Where I have to disagree with SP is the suggestion that simply because stats are historic they cannot project the future (I use "project" rather than "predict" quite specifically there), and I wonder how much of this is driven by understanding and how much by hope. Why do I say that? Well, SP I'm sure hopes for a cold winter, but retro fitting recent trends makes a cold (in absolute terms) winter improbable, if not unlikely, hence perhaps the tendency to debunk when numbers imply an outcome we don't personally favour. Returning to the start of the curve, there can sometimes be indications that a cycle has topped out, but this requires knoweldge of how the trend has behaved in the past. Hence, at present, there is some excitement about the potential for this year to be theofourth consecutive year of cooling. A chartist might look at this on the basis that such a trend indicates the start of a long drop. Interestingly, the CET has NEVER fallen for more than four consecutive years. However, magnitude of change is as important as direction, and on the basis the current reversal is really little more than a pause, the total drop across the past three years is less than around 90% of the SINGLE YEAR drops recorded.

The reason why I KNOW stats have some validity is because they do indicate a big picture direction. We know winters, in particular, are notably warmer than they used to be, and that this is no longer a statistical quirk; we can say this with some certainty because the trend has been maintained for a long time, and because it can also be explained by other driving factors (e.g. SSTs), and is corroborated (ruling out measurement error) by, for example, changes in flora, fauna, and growing cycles. We also kow that sudden and dramatic changes in either direction, without some forcing of the system (e.g. major volcanic eruption), are pretty much unknown in the measured record.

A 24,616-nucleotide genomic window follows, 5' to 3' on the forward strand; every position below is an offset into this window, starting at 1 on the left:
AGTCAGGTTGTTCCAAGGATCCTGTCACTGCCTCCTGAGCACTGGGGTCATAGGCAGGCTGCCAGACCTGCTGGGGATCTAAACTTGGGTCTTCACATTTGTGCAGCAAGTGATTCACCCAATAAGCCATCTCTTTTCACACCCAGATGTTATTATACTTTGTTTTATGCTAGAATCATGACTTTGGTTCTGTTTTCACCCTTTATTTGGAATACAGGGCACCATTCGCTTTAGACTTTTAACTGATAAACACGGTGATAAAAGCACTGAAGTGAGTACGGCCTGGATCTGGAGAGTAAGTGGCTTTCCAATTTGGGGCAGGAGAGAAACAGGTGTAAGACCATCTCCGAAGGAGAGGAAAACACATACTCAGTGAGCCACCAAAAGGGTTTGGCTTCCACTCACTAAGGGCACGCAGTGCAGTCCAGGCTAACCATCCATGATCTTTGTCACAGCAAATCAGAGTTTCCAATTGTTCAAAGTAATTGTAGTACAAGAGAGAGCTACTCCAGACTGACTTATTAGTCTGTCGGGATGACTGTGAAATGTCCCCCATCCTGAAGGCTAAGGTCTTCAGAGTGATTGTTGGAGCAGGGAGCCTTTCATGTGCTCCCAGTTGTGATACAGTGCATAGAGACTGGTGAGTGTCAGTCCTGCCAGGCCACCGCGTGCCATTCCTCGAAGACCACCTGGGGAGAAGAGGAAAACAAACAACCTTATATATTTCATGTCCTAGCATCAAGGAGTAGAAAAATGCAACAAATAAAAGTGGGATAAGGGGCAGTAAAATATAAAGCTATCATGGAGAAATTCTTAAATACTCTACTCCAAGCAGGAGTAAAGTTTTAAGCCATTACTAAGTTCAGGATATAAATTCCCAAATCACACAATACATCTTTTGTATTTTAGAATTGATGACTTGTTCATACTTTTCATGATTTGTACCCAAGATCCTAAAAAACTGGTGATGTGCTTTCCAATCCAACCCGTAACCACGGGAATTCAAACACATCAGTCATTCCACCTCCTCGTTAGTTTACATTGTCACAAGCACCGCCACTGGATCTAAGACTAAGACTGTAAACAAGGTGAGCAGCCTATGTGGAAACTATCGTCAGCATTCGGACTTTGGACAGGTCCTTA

So, what do we have with trends? At present, hereabouts, we have a warming climate, particularly so overnight and in winter, but we know that month to month we can have fluctuations. Statistically, therefore, we can say with some certainty that whilst we don't know whether this winter will be warmer or cooler than the the past five or ten, say, we can say with a high degree of certainty that it will not be anything like as cold as the ones I remember from my youth in the late 70s and early 80s. As to SP's inference that forward forecasting is better, the one thing that can be said about the stats is that they are indisputable; given that our ability to forecast forward more than 5 days based purely on synoptics is at best tenuous, then extrapolation based on something that is known is at the very least a useful starting point. In practice, the sensible forecaster will use both. I want to know how my team is playing, but I also need to know who I'm drawn against. In this context hoping for a cold winter this year is something like being, say, a Cardiff City supporter ahead of the third round of the FA Cup; my team is playing as well as it has for years, but when I see I'm drawn against Chelsea it doesn't mean I'm about to advance.